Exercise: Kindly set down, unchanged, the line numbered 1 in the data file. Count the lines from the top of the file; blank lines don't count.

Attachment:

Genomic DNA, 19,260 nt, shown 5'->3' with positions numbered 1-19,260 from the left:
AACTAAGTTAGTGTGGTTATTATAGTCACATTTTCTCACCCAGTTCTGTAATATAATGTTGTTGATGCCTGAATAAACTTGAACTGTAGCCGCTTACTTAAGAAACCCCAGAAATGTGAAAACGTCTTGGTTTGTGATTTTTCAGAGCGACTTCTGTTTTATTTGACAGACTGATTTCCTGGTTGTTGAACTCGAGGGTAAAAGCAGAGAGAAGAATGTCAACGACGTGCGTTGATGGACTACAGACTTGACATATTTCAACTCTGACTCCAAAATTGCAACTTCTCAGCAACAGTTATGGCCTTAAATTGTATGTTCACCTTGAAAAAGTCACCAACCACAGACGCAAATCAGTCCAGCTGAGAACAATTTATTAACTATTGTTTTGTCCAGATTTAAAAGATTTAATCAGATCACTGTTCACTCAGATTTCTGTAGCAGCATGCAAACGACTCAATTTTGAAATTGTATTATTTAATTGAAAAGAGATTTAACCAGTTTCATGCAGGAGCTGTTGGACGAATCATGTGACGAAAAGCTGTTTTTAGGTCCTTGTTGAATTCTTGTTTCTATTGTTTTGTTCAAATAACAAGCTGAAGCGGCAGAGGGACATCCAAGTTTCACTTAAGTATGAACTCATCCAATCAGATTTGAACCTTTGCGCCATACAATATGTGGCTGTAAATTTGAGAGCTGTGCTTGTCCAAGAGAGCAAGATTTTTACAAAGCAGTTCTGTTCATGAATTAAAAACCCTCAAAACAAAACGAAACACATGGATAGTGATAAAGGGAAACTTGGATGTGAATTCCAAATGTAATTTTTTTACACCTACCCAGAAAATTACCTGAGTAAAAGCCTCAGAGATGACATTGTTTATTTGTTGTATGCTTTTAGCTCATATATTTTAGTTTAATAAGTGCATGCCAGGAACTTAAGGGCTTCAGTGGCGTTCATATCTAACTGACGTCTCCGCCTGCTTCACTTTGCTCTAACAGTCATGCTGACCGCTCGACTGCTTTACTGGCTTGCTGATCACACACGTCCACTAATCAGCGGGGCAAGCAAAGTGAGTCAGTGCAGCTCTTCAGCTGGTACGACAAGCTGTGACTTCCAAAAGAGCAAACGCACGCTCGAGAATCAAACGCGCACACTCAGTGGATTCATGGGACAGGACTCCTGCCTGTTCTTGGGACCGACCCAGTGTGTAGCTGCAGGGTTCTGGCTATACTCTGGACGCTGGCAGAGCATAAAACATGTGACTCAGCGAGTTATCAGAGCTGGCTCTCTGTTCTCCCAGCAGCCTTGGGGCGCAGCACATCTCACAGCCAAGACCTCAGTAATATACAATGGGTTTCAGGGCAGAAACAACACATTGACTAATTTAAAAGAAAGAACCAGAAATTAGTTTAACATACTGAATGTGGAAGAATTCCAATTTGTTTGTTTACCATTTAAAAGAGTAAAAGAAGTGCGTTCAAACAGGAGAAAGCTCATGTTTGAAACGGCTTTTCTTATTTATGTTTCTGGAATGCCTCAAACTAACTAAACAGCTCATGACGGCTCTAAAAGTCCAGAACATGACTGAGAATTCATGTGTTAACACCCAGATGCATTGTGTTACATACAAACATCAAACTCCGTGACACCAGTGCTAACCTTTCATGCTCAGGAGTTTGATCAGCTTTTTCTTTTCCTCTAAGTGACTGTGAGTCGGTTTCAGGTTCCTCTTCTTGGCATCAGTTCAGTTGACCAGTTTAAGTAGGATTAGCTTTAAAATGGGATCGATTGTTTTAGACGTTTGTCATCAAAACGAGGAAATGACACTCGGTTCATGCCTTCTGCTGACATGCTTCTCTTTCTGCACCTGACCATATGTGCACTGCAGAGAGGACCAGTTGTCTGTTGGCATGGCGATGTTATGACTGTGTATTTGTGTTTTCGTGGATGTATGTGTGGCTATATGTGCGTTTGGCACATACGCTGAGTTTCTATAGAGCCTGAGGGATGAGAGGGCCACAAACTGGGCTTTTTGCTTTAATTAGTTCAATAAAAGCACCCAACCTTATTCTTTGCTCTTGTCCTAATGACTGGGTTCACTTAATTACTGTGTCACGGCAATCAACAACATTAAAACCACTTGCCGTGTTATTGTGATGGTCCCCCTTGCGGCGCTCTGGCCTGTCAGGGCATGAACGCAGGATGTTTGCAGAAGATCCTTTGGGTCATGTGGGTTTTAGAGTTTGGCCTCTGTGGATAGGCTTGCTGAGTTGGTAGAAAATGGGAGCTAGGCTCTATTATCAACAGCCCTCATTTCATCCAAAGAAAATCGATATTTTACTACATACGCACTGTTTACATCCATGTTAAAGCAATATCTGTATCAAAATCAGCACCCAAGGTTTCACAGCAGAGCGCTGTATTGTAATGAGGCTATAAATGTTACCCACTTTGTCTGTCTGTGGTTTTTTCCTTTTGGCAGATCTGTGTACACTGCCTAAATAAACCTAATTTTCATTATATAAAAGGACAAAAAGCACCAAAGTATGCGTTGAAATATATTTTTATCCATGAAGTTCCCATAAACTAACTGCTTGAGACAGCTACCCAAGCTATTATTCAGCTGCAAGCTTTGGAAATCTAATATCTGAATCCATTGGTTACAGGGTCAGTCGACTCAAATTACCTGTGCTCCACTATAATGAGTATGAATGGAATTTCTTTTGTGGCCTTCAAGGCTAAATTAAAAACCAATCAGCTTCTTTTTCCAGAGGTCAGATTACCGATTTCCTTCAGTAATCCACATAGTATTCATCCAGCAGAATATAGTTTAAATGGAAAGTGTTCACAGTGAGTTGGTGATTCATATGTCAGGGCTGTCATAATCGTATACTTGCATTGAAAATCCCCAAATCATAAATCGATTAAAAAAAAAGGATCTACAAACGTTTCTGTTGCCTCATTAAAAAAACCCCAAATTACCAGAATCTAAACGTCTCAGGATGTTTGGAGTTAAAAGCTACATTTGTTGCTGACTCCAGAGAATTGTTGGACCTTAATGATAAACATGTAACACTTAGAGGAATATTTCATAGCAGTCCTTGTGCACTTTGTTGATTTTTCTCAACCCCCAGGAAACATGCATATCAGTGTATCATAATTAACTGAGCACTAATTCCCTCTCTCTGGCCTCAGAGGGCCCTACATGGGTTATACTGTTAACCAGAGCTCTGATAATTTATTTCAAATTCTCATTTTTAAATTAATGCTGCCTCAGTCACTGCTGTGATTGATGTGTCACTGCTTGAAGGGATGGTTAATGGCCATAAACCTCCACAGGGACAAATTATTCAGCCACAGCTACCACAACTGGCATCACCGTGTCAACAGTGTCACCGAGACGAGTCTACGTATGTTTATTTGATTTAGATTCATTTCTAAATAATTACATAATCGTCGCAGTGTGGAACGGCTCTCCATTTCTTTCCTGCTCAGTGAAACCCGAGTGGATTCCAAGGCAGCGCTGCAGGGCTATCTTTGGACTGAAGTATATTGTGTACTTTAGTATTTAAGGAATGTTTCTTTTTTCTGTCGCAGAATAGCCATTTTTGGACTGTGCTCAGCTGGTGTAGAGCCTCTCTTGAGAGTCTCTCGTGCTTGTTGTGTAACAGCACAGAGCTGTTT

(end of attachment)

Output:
Genomic DNA, 19,260 nt, shown 5'->3' with positions numbered 1-19,260 from the left: